MOVIE OF THE WEEK May 24, 2024: QUEEN OF THE DEUCE

If Chelly Wilson were a fictional character, odds are she’d be deemed “hard to believe” or “too over the top.” But the business-savvy, chain-smoking mom and grandma who came to the United States from Greece in 1939 and operated a string of adult movie theaters in some of the seediest parts of New York City in the 1960s and ’70s is 100 percent real. And, as chronicled in Valerie Kontakos’ documentary Queen of the Deuce, her story is fascinating.

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QUEEN OF THE DEUCE – Review by Loren King

The colorful and unconventional Chelly Wilson’s life story might seem incredible if Queen of the Deuce were not a documentary. The Jewish Wilson fled the Nazis and World War II but the Holocaust claimed nearly her entire family in Greece. She settled in New York City where she sold hot dogs from a truck before buying her first theater, the Cameo, and screening Greek films for the immigrant community. By the 1970s, Wilson owned six X-rated theaters around Times Square and 42nd Street aka “The Deuce.” Author and activist Jeffrey Escoffier credits her as “one of the first, if not the first, to show gay porn in New York City.”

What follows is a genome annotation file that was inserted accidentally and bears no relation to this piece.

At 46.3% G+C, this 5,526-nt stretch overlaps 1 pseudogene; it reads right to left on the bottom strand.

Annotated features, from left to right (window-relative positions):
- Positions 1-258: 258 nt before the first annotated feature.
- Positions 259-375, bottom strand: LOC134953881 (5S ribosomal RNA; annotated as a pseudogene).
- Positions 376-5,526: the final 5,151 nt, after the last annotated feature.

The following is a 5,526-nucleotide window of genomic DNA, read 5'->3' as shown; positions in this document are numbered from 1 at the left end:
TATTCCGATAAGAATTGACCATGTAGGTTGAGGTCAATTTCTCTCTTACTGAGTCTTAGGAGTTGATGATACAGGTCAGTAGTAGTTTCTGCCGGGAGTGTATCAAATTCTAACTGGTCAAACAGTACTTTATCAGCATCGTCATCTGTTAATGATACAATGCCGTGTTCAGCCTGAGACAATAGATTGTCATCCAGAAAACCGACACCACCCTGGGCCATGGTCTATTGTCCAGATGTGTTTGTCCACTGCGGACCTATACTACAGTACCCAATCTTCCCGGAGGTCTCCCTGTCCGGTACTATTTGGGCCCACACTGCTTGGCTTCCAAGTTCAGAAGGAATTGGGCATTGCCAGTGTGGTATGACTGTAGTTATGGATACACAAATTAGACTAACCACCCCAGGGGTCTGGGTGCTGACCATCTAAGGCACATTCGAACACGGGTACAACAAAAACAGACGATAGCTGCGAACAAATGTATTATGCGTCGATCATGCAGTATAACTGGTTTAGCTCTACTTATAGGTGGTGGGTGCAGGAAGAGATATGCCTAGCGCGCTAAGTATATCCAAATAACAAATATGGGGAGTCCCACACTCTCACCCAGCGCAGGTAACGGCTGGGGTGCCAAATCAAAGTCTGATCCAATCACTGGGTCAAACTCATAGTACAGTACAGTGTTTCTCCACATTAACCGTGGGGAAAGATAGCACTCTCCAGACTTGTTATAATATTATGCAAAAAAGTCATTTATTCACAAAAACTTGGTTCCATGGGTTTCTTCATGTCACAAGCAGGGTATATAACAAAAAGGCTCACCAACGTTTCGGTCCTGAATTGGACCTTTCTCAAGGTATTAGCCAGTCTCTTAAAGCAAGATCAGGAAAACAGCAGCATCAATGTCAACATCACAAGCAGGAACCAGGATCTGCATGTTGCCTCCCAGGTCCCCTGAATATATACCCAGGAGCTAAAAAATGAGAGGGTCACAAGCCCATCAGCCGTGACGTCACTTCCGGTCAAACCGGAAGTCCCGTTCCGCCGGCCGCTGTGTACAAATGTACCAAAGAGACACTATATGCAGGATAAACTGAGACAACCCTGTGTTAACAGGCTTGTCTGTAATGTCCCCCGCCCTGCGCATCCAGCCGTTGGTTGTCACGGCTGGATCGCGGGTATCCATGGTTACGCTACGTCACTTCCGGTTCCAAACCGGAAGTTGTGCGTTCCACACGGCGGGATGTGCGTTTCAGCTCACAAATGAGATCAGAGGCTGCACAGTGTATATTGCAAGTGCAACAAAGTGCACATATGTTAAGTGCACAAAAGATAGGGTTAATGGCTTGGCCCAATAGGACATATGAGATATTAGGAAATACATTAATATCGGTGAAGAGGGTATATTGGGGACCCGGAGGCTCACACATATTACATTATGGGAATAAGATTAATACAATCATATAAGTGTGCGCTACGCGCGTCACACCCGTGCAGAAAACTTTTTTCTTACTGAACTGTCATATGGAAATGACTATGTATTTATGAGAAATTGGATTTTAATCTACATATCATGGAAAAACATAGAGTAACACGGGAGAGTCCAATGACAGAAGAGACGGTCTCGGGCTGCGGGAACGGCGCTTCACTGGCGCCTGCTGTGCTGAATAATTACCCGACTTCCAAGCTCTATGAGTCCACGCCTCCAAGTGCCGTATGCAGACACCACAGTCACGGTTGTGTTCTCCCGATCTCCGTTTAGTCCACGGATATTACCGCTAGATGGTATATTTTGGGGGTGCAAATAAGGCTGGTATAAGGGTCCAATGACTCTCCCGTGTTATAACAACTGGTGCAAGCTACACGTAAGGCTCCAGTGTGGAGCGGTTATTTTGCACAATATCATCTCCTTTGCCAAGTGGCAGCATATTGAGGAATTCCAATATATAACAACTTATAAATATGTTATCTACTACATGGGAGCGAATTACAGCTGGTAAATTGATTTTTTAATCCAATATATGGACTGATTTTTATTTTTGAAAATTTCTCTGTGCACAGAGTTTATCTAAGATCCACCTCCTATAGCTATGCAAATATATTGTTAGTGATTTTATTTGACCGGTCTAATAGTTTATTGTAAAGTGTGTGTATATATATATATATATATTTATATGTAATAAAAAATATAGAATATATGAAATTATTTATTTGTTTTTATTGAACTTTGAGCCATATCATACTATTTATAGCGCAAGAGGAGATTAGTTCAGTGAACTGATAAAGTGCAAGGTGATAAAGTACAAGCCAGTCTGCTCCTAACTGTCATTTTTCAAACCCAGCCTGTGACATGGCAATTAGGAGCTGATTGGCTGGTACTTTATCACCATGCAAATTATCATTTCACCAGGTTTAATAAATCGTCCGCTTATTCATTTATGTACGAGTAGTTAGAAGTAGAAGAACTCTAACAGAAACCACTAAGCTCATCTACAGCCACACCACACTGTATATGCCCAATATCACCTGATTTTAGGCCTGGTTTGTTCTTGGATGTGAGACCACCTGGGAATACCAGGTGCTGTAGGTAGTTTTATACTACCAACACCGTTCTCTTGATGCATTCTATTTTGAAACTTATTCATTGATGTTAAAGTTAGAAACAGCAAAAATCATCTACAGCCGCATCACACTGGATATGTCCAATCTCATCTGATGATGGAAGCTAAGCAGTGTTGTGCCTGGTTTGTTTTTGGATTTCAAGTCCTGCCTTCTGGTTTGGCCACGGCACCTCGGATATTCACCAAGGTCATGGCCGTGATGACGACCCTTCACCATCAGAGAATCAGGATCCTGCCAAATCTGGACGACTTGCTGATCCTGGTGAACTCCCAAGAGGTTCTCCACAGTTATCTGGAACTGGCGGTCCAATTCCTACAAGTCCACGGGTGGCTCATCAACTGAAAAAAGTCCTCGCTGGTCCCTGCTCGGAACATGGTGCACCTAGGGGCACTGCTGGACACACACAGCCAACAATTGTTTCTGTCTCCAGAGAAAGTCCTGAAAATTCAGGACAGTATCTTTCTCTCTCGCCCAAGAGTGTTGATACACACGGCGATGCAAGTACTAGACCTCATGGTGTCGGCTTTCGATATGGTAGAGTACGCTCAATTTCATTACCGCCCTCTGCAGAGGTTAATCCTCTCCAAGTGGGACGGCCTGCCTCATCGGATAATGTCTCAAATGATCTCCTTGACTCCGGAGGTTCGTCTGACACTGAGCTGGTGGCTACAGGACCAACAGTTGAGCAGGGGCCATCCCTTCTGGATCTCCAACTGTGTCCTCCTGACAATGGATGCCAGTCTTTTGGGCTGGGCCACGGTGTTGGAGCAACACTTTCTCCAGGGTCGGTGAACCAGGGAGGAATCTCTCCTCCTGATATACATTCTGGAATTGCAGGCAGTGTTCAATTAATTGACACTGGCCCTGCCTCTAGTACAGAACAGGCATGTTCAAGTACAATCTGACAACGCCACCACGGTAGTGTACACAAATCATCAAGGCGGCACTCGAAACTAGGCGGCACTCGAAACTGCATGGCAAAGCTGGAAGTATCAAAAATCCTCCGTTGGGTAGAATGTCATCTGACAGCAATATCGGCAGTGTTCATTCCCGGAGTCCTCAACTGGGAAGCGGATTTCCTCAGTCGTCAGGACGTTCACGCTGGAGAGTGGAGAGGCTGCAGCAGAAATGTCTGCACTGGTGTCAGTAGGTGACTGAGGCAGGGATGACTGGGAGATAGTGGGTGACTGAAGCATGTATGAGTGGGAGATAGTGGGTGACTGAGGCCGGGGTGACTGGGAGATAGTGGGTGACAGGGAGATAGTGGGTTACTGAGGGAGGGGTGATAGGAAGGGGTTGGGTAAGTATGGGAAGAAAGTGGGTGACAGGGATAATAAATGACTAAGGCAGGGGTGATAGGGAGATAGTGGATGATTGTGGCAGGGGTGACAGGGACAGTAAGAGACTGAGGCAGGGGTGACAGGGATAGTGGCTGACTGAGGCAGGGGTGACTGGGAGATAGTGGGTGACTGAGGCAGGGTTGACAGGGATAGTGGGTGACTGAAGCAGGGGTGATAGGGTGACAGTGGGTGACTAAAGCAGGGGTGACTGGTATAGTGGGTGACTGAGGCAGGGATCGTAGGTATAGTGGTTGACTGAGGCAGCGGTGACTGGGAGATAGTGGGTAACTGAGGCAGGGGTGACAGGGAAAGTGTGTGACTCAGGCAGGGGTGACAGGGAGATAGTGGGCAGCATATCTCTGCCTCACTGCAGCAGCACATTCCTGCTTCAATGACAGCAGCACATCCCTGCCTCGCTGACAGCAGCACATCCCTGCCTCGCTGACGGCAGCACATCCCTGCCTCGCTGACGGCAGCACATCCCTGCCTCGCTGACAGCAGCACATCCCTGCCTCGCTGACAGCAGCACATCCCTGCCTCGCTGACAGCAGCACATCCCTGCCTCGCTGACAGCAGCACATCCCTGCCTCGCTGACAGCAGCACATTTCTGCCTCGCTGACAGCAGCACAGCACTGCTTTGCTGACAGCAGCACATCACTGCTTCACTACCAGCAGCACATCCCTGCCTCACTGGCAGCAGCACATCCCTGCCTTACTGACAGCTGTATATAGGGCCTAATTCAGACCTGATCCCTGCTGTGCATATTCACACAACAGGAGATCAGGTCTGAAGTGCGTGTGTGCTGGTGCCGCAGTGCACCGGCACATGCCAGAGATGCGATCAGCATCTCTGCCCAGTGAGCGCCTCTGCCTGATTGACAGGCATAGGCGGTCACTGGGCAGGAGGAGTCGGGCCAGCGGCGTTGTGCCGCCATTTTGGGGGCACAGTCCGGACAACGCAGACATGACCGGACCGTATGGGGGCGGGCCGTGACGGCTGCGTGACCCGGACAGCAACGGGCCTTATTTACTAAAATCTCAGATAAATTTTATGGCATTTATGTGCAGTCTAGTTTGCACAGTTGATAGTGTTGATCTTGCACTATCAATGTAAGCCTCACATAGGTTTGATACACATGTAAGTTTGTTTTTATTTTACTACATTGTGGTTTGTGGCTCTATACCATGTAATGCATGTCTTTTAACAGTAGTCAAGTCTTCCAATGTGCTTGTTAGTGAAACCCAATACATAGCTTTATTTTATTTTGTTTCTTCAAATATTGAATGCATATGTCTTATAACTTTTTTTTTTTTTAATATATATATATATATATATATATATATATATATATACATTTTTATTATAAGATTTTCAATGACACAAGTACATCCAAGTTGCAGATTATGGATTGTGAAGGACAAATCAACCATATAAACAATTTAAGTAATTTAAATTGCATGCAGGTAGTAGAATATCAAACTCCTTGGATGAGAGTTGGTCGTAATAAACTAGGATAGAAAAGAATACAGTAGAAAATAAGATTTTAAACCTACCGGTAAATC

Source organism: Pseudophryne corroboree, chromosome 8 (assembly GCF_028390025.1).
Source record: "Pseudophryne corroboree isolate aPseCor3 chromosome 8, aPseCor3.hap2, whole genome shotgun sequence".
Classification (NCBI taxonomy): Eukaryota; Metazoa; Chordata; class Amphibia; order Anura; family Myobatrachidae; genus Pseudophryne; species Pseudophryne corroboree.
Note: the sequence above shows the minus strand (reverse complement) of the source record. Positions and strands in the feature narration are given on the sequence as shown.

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QUEEN OF THE DEUCE – Review by Leslie Combemale

There’s nothing like discovering that a place I deemed a dangerous dumpster fire of humanity at one time, actually represented resistance, resilience, and survival. The first time I walked down 42nd street was in the 80s, when it had become, as someone put it, “more dangerous than being a soldier in Vietnam”. I should have known there was a whole lot more to the history of The Deuce, as 42nd street is called, than the drug addicts, sex workers, peep shows, and violence in the streets that plagued it by that time. In the documentary Queen of the Deuce, director/writer/producer Valerie Kontakos reveals the importance of one trailblazing woman, Greek immigrant and badass Chelly Wilson, to its development as a porn mecca. She also puts into perspective how Wilson’s success represented so much more than just making heaps of money in a business seen as immoral or unsavory by the average American.

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